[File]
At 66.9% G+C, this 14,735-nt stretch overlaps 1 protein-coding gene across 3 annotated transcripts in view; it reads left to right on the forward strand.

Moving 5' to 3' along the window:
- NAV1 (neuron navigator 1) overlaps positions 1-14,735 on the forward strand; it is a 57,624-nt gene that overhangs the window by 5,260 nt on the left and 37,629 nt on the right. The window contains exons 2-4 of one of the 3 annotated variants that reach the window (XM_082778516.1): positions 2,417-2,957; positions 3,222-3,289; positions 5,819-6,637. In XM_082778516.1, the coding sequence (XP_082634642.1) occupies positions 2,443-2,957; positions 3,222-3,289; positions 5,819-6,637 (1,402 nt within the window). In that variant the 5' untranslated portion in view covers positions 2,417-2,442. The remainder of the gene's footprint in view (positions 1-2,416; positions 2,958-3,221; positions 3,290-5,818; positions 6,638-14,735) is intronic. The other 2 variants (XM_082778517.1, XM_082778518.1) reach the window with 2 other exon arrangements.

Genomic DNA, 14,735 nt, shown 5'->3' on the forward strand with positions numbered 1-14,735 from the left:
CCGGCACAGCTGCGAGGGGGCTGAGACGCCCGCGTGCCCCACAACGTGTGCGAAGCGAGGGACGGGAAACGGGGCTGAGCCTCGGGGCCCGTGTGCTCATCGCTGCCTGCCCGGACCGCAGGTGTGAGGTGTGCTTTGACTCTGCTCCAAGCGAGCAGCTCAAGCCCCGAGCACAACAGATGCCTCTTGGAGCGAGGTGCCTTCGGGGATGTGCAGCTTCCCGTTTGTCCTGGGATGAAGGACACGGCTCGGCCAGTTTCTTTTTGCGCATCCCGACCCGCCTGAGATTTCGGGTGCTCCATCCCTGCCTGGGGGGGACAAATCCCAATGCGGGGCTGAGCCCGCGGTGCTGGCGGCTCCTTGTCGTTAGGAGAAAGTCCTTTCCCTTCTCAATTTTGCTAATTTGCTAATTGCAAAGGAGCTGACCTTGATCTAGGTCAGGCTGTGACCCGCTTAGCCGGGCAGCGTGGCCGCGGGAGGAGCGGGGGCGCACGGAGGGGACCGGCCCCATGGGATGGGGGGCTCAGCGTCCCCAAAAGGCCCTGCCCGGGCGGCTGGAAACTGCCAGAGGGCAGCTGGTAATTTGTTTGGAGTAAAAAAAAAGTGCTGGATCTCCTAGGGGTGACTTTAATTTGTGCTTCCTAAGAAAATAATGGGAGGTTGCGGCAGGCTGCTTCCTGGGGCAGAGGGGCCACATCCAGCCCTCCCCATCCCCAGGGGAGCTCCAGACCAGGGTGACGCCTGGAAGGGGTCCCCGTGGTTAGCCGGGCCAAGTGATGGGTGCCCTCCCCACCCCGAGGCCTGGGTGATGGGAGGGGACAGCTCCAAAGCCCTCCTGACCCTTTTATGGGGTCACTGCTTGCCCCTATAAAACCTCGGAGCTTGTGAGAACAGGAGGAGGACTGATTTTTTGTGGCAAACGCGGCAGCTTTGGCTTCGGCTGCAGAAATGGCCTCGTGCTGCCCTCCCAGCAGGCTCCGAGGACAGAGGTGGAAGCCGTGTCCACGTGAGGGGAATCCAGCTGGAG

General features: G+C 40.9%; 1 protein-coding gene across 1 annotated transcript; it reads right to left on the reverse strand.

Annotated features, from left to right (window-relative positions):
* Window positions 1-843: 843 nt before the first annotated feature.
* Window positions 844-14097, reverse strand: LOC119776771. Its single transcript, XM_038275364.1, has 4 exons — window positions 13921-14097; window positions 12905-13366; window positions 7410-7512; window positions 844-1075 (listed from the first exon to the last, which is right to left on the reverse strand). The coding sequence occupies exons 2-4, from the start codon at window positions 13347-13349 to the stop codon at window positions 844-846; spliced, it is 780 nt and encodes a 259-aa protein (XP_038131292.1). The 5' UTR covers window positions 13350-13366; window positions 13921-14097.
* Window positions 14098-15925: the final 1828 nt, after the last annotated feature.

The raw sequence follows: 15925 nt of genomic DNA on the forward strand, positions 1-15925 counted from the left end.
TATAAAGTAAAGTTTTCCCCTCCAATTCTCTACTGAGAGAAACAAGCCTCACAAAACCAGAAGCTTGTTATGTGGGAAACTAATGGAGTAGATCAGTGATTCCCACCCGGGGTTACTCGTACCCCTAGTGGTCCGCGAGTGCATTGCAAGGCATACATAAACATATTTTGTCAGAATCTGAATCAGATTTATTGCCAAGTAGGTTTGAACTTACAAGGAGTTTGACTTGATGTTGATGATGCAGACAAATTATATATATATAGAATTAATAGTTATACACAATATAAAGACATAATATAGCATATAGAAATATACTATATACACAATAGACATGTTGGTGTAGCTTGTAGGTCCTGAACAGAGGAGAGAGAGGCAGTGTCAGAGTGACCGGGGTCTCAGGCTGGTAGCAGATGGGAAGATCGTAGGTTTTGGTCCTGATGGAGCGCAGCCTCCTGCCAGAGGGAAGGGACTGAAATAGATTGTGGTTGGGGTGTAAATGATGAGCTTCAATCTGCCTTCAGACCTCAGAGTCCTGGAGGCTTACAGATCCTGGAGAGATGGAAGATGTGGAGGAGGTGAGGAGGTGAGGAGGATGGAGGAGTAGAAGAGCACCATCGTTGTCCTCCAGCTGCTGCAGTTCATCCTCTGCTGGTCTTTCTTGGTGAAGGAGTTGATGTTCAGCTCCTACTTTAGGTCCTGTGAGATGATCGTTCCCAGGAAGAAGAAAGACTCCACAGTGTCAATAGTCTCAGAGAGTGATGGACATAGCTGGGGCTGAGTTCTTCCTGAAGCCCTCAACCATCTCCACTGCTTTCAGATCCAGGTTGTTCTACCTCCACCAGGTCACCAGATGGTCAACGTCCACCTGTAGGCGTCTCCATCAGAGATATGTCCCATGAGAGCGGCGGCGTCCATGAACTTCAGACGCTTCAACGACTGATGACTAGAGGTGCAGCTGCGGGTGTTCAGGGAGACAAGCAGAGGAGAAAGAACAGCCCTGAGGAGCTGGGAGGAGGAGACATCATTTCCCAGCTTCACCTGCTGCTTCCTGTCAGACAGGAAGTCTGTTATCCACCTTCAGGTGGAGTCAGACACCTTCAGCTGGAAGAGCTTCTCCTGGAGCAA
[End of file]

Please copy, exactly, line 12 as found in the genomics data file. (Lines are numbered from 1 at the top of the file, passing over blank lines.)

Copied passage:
TATAAAGTAAAGTTTTCCCCTCCAATTCTCTACTGAGAGAAACAAGCCTCACAAAACCAGAAGCTTGTTATGTGGGAAACTAATGGAGTAGATCAGTGATTCCCACCCGGGGTTACTCGTACCCCTAGTGGTCCGCGAGTGCATTGCAAGGCATACATAAACATATTTTGTCAGAATCTGAATCAGATTTATTGCCAAGTAGGTTTGAACTTACAAGGAGTTTGACTTGATGTTGATGATGCAGACAAATTATATATATATAGAATTAATAGTTATACACAATATAAAGACATAATATAGCATATAGAAATATACTATATACACAATAGACATGTTGGTGTAGCTTGTAGGTCCTGAACAGAGGAGAGAGAGGCAGTGTCAGAGTGACCGGGGTCTCAGGCTGGTAGCAGATGGGAAGATCGTAGGTTTTGGTCCTGATGGAGCGCAGCCTCCTGCCAGAGGGAAGGGACTGAAATAGATTGTGGTTGGGGTGTAAATGATGAGCTTCAATCTGCCTTCAGACCTCAGAGTCCTGGAGGCTTACAGATCCTGGAGAGATGGAAGATGTGGAGGAGGTGAGGAGGTGAGGAGGATGGAGGAGTAGAAGAGCACCATCGTTGTCCTCCAGCTGCTGCAGTTCATCCTCTGCTGGTCTTTCTTGGTGAAGGAGTTGATGTTCAGCTCCTACTTTAGGTCCTGTGAGATGATCGTTCCCAGGAAGAAGAAAGACTCCACAGTGTCAATAGTCTCAGAGAGTGATGGACATAGCTGGGGCTGAGTTCTTCCTGAAGCCCTCAACCATCTCCACTGCTTTCAGATCCAGGTTGTTCTACCTCCACCAGGTCACCAGATGGTCAACGTCCACCTGTAGGCGTCTCCATCAGAGATATGTCCCATGAGAGCGGCGGCGTCCATGAACTTCAGACGCTTCAACGACTGATGACTAGAGGTGCAGCTGCGGGTGTTCAGGGAGACAAGCAGAGGAGAAAGAACAGCCCTGAGGAGCTGGGAGGAGGAGACATCATTTCCCAGCTTCACCTGCTGCTTCCTGTCAGACAGGAAGTCTGTTATCCACCTTCAGGTGGAGTCAGACACCTTCAGCTGGAAGAGCTTCTCCTGGAGCAA